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Private Sanctions Controversy: Personal Information Disclosure Site
  • By Seo Ji-min, reporter
  • 승인 2023.05.15 09:09
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▲ Free source image related to personal information disclosure (Source: Yonhap News)

An Internet site titled, "Bad Landlord," was opened on the 25th, and personal information such as photos, names, birth dates, and addresses of seven landlords, including Kim, who died last year without returning the deposit of more than 1,000 houses, were released. When accessing the site, you can see the representative phrase, "We disclose bad landlords!" and the explanation, "We accuse bad landlords, who eat well and live well with the money they extorted after paying for their crime, as they only received a light penalty or a fine even after their conviction of extortion." The operator of the, 'Bad Landlord,' site said in an e- mail that after receiving documents about malicious landlords and going through a review process, he notified the landlord of the disclosure of his personal information and posted information on the website two weeks later.

In this way, the act of punishing criminals by individuals or groups without public power or judicial procedures is called, 'private sanctions.' Private sanctions are illegal in today's rule of law countries, but they are still receiving a popular response from the public in the current reality because the domestic legal system cannot keep up with the people's legal consciousness. According to the National Law Awareness Survey Research Report published by the Korea Institute for Legal Affairs in 2021, more than 87.7% of the public thought the current level of punishment in the rule of law was insufficient. In the midst of the public's social resentment, there have been several sites for private sanctions, even before the, 'Bad Landlord,' such as, 'Bad Fathers,' and, 'Digital Prisons.' In the case of Bad Fathers, it is a site that discloses the personal information of parents who do not pay child support for underage children, and has received enthusiastic support from the public for bringing the problem of unpaid child support to the surface. In addition, Digital Prison, which discloses personal information of sex offenders, caused a big stir by disclosing personal information such as photos, ages, and schools of large domestic digital sex crimes such as, 'Welcome to Video,' and 'Nth Room.' Some welcome such private sanction sites to prevent further personal or financial damages to victims, but some are concerned that legal problems such as defamation could occur. Under the current law, if you defame others by posting personal information in a place that can be seen by many, you can be sentenced to up to two years in prison, and a fine of up to 5 million won.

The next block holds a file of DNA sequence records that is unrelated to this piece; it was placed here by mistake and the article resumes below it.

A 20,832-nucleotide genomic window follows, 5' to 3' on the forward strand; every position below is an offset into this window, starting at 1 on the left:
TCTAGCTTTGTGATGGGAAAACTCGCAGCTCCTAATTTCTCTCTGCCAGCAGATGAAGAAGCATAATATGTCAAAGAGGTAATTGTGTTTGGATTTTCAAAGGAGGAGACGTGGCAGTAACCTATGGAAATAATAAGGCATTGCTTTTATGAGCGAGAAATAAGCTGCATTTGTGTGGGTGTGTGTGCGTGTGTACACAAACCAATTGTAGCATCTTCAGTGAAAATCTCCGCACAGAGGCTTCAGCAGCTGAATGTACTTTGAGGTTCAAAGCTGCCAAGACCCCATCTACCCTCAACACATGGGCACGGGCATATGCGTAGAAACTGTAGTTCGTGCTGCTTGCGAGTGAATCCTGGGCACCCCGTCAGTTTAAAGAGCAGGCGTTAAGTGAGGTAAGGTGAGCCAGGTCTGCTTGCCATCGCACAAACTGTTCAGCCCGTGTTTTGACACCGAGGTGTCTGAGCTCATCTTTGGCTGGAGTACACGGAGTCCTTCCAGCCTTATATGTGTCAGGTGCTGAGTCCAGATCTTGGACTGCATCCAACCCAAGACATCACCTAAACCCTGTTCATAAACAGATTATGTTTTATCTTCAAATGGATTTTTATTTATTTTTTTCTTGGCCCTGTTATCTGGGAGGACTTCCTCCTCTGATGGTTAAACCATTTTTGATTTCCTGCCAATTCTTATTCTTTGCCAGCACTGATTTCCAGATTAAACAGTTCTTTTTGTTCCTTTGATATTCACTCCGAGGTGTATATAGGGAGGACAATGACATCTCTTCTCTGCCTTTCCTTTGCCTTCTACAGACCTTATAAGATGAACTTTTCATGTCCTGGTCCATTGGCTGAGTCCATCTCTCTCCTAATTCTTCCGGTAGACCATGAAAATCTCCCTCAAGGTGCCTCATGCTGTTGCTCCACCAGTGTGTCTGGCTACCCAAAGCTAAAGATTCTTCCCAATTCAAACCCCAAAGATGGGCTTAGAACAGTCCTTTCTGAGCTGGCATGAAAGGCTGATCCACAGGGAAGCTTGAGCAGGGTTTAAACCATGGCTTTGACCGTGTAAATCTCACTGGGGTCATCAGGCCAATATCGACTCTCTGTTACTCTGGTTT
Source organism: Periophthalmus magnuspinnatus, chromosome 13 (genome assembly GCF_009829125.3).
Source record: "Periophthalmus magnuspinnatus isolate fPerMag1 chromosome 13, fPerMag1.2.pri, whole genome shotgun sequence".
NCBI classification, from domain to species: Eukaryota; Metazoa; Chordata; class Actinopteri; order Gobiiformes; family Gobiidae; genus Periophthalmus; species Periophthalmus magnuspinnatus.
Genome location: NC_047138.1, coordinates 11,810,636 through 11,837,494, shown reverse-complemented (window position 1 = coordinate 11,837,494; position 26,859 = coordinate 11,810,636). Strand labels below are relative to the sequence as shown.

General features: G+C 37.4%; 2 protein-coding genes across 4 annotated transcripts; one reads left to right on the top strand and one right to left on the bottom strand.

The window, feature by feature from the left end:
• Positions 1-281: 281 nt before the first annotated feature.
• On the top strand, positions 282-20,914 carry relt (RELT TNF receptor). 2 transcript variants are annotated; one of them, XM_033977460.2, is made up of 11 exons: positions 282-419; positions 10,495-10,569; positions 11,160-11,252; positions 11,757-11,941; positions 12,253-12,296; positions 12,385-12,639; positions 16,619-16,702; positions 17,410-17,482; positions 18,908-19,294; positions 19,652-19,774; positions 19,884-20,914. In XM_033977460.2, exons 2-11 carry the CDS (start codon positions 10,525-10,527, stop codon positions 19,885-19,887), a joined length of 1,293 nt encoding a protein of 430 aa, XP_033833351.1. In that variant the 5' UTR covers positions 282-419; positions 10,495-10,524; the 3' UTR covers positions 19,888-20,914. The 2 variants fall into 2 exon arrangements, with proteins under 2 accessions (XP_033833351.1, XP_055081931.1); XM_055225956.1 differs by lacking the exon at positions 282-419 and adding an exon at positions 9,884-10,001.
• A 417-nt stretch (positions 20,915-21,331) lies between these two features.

In fact, Koo Bon- chang, CEO of Bad Fathers, was sued for defamation by some parents who had unpaid child support, whose personal information was disclosed on the site and is currently waiting for the Supreme Court's judgment. The operator of the Digital Prison was also sentenced to four years in prison and 18.9 million won in fines for unauthorized disclosure of personal information of violent criminals in December 2021. In addition, private sanctions have a fatal problem in that the reliability of information is low because they are activities conducted by individuals, not investigative bodies. For instance, a college student whose personal information was disclosed in the name of producing sexual exploitation in a Digital Prison died claiming innocence, and the identity of an innocent person with the same name was revealed as the perpetrator of the sexual assault case of a middle school aged girl. It was even revealed that the Digital Prison was not established for public interest purposes, but that the Nth Room operator and drug offender established it for the character defamation of an uncooperative member, making headlines later.

Private sanctions, which were the main means of maintaining order in ancient society, were banned after the judicial system was established. The principle of, 'prohibition of self- rescue,' that individuals should not exercise their own right to punishment monopolized by the state, is also the basis of the rule of law. If punishment is carried out by individuals, not by the state, with various standards and methods, order is destroyed and society eventually falls into a state of lawlessness. The legislature and the judiciary should carry out punishment in accordance with the people's consciousness to resolve public distrust, and the people should also be cognizant of their own actions while conducting social monitoring.

By Seo Ji-min, reporter  jmseo1215@naver.com

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